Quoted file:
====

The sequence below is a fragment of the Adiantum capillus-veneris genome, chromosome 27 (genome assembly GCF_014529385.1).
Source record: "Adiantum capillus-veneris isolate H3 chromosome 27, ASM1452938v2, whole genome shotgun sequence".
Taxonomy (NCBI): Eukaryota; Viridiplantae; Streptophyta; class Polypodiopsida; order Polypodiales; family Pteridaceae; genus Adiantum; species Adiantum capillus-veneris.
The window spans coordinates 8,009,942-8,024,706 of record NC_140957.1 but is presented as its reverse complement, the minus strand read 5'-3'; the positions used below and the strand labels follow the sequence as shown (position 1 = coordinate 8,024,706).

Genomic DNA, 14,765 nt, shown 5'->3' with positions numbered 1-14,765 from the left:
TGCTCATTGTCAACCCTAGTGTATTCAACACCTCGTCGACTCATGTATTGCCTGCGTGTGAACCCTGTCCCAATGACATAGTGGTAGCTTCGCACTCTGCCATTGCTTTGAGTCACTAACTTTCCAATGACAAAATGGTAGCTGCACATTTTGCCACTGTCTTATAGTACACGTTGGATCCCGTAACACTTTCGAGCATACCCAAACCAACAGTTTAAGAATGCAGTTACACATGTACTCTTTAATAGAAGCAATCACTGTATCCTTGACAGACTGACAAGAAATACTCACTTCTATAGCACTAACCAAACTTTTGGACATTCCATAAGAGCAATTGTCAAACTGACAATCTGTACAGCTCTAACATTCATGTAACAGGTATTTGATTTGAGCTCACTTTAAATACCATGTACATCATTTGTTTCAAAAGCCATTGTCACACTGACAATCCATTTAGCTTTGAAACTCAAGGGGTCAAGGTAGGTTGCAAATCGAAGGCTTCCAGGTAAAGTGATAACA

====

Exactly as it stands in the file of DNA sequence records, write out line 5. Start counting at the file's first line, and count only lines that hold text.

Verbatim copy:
Genomic DNA, 14,765 nt, shown 5'->3' with positions numbered 1-14,765 from the left: